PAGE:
The position of judicial assistant should be in the state service.  It will perform for the court the following work: type  . . .; assist with calendar management . . .; hold scheduling conferences; assist with file and record acquisitions;  . . . maintain judge's law library; act as receptionist in answering telephone, handling visitors and processing mail; . . . such other work as required by the court.  See, sec. 758.19(h), Stats., "The director of state courts shall establish a description of the qualifications and duties of . . . a judicial assistant. . . ."

 

Judicial experience and expertise support the long-standing position of the Wisconsin Judicial Conference that this staff position is vital to a well-functioning court.  Where judicial assistants now exist as part of the court staffing, caseloads are much more current and the oldest cases are disposed of with priority consideration.

 

The citizens of this state have a right to communicate directly with each judge's office during normal work day hours and get immediate answers to their questions and service on their requests without waiting for return calls from the judge, court reporters, or court clerk who at the time of the call are working in the courtroom. . . . Also, judges must be protected from ex parte communications by having their telephone calls screened by knowledgeable staff.[25]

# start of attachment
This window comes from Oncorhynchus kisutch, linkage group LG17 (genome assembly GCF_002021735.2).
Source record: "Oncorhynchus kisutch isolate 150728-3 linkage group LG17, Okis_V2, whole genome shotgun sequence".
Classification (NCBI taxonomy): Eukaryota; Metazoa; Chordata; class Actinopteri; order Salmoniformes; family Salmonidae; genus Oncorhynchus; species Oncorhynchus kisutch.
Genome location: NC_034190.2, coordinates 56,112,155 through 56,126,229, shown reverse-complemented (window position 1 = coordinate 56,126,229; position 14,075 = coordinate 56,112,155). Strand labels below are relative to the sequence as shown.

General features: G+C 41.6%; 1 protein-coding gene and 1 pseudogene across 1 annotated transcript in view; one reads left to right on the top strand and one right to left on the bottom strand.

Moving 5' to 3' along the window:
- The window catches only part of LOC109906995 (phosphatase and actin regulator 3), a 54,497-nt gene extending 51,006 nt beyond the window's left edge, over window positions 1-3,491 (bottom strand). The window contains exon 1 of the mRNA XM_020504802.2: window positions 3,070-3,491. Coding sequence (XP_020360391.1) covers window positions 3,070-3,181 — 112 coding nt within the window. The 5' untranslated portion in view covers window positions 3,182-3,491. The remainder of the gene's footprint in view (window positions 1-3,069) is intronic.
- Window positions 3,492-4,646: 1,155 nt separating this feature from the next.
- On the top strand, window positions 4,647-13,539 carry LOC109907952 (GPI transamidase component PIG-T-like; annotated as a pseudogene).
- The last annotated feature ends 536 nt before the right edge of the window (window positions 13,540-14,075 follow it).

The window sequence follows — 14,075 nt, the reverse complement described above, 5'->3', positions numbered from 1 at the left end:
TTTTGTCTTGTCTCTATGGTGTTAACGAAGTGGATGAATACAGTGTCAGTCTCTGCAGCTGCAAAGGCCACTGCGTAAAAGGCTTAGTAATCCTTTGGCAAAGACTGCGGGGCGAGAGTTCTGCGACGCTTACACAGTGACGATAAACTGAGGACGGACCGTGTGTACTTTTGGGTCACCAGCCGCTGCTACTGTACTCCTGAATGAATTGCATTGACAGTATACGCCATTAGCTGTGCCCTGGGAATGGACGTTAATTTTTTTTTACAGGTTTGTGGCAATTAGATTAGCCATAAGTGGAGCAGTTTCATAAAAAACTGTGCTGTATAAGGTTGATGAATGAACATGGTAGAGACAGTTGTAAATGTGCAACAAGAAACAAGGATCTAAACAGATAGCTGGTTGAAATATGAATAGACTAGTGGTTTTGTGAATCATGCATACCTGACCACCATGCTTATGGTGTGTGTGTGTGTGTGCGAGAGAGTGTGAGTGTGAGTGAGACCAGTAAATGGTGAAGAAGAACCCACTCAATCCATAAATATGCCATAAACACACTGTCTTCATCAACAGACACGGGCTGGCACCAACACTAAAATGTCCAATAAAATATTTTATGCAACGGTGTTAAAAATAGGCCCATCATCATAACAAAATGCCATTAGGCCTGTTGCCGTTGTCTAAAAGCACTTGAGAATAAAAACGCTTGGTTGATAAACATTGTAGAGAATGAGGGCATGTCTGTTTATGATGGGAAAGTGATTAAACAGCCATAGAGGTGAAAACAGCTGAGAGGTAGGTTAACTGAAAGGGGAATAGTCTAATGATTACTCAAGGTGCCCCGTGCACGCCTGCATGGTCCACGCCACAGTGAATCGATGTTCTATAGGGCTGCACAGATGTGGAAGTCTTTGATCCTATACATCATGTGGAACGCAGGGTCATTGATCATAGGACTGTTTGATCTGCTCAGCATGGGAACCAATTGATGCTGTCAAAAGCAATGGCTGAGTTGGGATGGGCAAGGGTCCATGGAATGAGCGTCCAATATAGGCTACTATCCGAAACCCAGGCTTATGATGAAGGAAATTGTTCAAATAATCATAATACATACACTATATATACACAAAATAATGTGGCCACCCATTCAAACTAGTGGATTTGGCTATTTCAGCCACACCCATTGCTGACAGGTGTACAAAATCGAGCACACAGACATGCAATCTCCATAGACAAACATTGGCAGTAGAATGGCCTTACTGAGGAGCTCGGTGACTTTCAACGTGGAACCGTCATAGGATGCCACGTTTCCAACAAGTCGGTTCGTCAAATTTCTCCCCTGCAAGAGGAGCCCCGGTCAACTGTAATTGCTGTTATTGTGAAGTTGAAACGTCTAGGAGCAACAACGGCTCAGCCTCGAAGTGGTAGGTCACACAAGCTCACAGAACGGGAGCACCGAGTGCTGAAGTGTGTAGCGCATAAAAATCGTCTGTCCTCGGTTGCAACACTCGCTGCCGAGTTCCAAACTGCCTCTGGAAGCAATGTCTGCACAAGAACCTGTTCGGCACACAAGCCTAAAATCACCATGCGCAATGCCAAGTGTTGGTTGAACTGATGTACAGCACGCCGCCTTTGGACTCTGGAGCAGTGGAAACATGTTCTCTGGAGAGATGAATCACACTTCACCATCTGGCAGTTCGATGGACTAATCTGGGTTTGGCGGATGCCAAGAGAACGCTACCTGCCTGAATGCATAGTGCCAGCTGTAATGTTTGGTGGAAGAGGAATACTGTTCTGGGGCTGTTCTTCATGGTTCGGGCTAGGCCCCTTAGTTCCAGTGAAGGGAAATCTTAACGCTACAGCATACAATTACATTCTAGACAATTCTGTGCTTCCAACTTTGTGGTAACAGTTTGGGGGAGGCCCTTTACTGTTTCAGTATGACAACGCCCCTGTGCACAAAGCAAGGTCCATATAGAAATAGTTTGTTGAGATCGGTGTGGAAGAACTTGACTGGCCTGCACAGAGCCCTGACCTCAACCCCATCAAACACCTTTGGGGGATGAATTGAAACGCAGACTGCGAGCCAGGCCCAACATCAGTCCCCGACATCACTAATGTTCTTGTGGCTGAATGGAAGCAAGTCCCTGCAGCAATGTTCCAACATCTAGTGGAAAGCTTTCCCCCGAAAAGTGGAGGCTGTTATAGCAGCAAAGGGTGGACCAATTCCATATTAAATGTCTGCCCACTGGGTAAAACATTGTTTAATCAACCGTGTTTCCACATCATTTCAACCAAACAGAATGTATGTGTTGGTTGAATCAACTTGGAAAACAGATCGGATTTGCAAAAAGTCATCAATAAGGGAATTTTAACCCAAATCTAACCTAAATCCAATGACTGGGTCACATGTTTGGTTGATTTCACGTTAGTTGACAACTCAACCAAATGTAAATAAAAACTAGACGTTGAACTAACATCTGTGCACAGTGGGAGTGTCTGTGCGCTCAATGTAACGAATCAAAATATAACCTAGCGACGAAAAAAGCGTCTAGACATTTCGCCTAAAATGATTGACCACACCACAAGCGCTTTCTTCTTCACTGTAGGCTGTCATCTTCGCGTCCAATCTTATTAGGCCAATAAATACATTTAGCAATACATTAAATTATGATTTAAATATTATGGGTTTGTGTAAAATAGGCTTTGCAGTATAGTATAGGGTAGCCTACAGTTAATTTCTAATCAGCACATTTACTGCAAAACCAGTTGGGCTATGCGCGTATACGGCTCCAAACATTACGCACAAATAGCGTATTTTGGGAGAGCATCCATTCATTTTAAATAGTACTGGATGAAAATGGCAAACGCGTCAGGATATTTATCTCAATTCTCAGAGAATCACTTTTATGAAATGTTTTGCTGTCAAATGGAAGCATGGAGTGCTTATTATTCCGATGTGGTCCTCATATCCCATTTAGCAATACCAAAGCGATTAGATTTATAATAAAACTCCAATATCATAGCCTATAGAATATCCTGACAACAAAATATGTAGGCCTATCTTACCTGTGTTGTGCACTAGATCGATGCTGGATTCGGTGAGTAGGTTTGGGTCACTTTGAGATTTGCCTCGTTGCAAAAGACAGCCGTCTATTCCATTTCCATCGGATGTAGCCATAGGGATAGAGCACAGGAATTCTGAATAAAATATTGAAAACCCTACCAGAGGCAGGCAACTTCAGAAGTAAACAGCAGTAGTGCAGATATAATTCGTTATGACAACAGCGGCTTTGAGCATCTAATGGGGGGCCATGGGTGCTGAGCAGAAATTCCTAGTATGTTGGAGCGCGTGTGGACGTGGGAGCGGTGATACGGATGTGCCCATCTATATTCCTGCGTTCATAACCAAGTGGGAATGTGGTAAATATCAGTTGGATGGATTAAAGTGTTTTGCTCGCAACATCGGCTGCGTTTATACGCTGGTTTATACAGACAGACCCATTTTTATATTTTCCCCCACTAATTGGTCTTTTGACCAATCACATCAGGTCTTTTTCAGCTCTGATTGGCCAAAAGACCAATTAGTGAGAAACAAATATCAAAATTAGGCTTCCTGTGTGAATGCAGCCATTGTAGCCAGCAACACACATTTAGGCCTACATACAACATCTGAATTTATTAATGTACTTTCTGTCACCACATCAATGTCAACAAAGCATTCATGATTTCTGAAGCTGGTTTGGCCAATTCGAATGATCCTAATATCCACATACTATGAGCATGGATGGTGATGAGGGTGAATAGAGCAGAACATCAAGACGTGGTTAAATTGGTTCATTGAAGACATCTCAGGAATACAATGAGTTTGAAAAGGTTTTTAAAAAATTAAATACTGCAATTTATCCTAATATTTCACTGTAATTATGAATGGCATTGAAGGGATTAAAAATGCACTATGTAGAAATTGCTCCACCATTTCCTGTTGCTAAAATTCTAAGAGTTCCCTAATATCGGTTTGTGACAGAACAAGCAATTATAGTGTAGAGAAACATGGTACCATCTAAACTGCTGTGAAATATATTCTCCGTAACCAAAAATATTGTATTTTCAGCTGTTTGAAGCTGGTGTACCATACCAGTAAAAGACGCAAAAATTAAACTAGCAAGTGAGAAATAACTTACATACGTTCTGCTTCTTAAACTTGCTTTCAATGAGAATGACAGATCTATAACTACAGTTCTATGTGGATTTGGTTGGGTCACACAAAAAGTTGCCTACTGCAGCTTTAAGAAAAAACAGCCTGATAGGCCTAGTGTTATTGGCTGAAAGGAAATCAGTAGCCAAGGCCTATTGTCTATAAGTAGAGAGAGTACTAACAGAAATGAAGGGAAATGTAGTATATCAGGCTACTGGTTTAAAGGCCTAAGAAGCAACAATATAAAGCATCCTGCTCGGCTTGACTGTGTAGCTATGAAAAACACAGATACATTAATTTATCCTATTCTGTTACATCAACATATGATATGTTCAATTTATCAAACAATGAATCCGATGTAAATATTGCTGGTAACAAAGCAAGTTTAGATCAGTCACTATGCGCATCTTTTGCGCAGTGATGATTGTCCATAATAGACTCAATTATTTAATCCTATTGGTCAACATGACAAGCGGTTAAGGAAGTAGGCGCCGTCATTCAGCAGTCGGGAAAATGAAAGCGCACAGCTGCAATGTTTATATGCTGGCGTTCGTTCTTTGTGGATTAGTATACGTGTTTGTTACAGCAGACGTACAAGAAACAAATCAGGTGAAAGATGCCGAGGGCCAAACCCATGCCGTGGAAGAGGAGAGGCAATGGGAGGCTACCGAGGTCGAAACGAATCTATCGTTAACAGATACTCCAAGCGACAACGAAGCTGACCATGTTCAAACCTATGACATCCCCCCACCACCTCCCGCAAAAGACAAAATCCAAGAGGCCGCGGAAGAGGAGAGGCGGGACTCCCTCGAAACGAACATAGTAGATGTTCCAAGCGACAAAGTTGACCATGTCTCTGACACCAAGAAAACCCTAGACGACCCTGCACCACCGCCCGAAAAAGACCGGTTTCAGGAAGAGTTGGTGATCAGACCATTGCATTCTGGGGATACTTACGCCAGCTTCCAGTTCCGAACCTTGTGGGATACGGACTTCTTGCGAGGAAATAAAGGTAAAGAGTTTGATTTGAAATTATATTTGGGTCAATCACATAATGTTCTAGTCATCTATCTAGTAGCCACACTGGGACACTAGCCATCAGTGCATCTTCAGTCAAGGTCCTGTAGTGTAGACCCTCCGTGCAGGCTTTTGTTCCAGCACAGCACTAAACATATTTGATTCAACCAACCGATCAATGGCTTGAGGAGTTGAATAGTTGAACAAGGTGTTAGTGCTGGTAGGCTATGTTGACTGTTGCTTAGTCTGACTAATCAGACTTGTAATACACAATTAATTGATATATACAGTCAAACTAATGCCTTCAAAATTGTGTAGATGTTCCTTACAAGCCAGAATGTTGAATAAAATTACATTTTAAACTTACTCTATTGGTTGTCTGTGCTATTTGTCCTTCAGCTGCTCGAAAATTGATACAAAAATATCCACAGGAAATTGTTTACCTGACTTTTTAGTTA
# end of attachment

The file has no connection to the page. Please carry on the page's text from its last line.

57     Evidence of this unique relationship can be found in statutory law as well.  As mentioned, each justice and court of appeals judge in the state of Wisconsin "may appoint and prescribe the duties of a secretary and a law clerk to assist the justice or judge in the performance of his or her duties."  Wis. Stat. § 751.02.  This statute also reveals the unique and confidential relationship that is inherent to a judge and his or her assistant.  Although the legislature has chosen not to provide equivalent statutory authority to a circuit court judge, we see no reason why the relationship is any different at the circuit court level.

58     The reasons for protecting this relationship are arguably stronger at the circuit court than they are at the appellate level.  Circuit court judges handle numerous court and jury trials, have dockets that are equally if not more crowded than those at the appellate level, and have more contact with the parties and the public in general.  Under these circumstances, stripping a judge of his or her assistant without prior approval could impair the court's constitutional function more than it would at the appellate level.